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Betting on nostalgia

Scale model companies have met success re-popping decades-old kits, but can it last?
Nostalgia plays a big role for some scale model manufacturers who consistently delve into their decades-old catalogs to re-pop kits that sometimes haven’t seen the light of day since the mid-1960s — sometimes earlier. Although we hear the word quite a bit in scale modeling, what does it mean? According to Merriam-Webster, nostalgia is a “wistful or excessively sentimental yearning for a return to, or of, some past period or irrecoverable condition.”

“We’re feeding probably the most off [nostalgia] because our kits are the ones that haven't been reissued in the longest time,” says Peter Vetri, president of Atlantis Models. According to Vetri, being able to purchase those models again takes hobbyists familiar with the subjects “to happier times in their lives.”

Atlantis Models came on the scene in the mid-2000s along with other companies like Moebius Models and Round 2, among others. These companies concentrated on utilizing molds from some of scale modeling’s preeminent brands, like Aurora, AMT, and MPC, to reissue kits long out of production.

“The guys that are building our kits now, built it when they were kids,” says Jamie Hood, brand manager at Round 2. And for Round 2, with its deep repository of classic AMT, MPC, and Polar Lights tools, combined with powerful pop-culture licenses like Star Wars and Star Trek, nostalgia has been a recipe for success.

Chad Reid, marketing specialist for Round 2, says bringing back older kits means allowing modelers to re-create the experience of building a model they remember without having to pay collector-market prices or cobble the parts together from multiple sources. He points out nostalgia often goes beyond the models themselves to some other memory or experience attached to the subject of the model, and you don’t necessarily have to be 50 or 60 to experience it.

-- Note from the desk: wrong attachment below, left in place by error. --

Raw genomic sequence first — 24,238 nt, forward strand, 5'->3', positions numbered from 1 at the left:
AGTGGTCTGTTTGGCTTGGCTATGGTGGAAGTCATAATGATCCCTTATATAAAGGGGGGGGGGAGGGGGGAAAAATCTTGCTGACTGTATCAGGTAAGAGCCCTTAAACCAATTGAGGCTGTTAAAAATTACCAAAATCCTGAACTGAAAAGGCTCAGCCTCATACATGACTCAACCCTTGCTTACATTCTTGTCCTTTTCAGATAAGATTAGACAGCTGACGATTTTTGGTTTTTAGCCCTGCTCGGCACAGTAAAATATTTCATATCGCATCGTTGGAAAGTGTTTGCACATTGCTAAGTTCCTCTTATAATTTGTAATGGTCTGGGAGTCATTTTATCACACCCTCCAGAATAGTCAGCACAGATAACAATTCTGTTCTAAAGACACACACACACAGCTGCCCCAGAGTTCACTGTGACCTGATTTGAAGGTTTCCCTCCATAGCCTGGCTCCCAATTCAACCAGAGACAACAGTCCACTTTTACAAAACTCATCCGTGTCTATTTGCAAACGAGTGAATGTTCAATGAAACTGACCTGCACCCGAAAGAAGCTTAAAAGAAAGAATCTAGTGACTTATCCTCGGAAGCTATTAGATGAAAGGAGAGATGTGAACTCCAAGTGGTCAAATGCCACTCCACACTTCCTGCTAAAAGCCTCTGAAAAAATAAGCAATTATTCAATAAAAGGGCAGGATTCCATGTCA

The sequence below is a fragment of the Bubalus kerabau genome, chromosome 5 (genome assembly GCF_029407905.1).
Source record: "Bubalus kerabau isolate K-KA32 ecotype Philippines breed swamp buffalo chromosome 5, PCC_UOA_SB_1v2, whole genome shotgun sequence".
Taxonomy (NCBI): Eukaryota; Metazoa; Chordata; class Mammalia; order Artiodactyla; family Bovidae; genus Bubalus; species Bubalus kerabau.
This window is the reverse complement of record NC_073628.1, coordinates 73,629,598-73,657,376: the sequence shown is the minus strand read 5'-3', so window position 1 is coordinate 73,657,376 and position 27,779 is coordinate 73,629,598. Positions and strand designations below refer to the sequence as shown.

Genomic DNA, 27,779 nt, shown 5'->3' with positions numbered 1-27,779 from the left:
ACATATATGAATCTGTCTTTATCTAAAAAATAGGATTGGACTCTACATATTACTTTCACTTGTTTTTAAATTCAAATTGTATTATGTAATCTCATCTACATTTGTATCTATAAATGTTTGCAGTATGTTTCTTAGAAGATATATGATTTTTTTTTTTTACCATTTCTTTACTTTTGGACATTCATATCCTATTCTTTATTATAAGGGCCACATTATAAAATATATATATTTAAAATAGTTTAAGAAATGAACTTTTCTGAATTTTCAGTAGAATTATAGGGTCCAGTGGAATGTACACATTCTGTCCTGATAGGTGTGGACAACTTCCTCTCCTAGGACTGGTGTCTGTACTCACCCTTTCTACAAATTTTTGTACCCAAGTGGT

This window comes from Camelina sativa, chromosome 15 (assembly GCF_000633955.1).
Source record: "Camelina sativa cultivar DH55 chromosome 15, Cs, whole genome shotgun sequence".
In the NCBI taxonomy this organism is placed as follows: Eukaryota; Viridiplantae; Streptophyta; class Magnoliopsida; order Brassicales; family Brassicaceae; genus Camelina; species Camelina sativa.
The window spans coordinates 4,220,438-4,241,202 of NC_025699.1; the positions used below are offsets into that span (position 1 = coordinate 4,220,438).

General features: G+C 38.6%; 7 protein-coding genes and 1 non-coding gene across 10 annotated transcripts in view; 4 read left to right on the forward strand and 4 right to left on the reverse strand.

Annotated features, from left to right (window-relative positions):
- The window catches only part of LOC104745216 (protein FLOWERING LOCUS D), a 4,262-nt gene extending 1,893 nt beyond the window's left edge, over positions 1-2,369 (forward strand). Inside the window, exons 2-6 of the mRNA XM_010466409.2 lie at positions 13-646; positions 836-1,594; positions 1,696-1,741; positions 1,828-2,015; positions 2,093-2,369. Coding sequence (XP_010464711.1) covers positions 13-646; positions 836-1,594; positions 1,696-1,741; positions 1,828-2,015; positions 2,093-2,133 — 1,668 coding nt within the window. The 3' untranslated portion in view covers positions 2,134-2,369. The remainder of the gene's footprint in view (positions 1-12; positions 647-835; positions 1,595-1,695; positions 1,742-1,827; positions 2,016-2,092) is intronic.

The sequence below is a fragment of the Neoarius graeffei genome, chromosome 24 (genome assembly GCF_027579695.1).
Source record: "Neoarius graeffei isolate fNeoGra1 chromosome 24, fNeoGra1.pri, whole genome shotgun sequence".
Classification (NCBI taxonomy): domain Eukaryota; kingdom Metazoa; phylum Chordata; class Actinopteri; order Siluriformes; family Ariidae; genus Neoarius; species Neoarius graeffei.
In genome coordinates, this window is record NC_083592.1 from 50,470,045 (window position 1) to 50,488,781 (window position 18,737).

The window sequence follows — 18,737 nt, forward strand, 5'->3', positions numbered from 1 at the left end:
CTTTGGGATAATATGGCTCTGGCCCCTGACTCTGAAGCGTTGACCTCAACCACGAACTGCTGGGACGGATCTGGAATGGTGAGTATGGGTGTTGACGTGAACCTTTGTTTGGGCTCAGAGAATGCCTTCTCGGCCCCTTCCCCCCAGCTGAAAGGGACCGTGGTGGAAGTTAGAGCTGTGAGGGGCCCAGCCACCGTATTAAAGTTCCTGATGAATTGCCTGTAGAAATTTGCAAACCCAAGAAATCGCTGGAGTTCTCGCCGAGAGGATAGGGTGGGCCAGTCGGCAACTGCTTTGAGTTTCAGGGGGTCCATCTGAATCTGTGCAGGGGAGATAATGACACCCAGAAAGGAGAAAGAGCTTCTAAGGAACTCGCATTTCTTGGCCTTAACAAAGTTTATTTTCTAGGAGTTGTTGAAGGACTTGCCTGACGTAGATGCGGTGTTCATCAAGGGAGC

“You know, [it] might be something from the ’90s that I saw when I was growing up,” Reid says. “For Jamie, it might be a ship from a TV show.”

He makes a good point. For consumers, it can be easy to identify a re-popped kit as targeting nostalgia, but even new tools can target similar sentimental feelings, whether it be a model kit of a modern muscle car or a sci-fi ship from a recent TV show. However, that isn’t quite the same as nostalgia — though it can be if the subject brings the modeler back to something from their childhood.

“We all remember what we did as kids, whether it be playing baseball or trading baseball cards, or comic books, or building a model kit,” said Steve Iverson, owner of CultTVman’s Hobby Shop, an online retailer. Iverson has recently launched his own model manufacturing arm with Doll & Hobby. According to Iverson, it’s the endurance of those memories that has made nostalgia such a powerful force in scale modeling, and companies that lean into nostalgia bring a different experience with their kits than those that produce what may be considered more mainstream products.

“You go to a hobby shop, you don't necessarily see a Star Trek [USS] Enterprise or a Frankenstein or those kits,” Iverson says. “So, my company appeals directly to those buyers. It gives them something that they don't normally get in [a] hobby shop.”

Atlantis, Round 2, and CultTVman’s Hobby Shop are betting that nostalgia will work to help get a younger demographic into scale models and keep the hobby vibrant.

“Everyone definitely has that part of their line that's really focused on nostalgia, old artwork, that kind of thing,” Vetri says. “A lot of these people, now, who are nostalgic, who are older, they're turning their grandchildren onto it.”

Hood has a few things to say to the gloom-and-doomers who say young people are too busy playing video games to be involved in scale modeling. “What are they playing?” he asks. “Minecraft, where they’re building stuff, but it’s virtual.” He adds that LEGO is still one of the most popular kids' toys, showing that children still have an interest in building outside the digital world, too.

Chad Reid says that it’s important to find a model that a kid or emerging modeler wants to build, and suggests making the kit with an older mentor who likes nostalgic kits. It’s okay if that isn’t what the mentor wants to build, because it may be the inspiration for new modelers to get into the hobby and explore other models.

Vetri believes nostalgia is integral to the scale modeling hobby, and modelers often thank him for Atlantis reissuing long out-of-production kits.

“It's super important, absolutely,” he says. “I think that without us doing what we're doing — and some other companies, too — I think the hobby would be a lot different.” These companies bring back classic kits at good prices, and, as Vetri says, an affordable reissue of a classic kit is welcomed across the industry.
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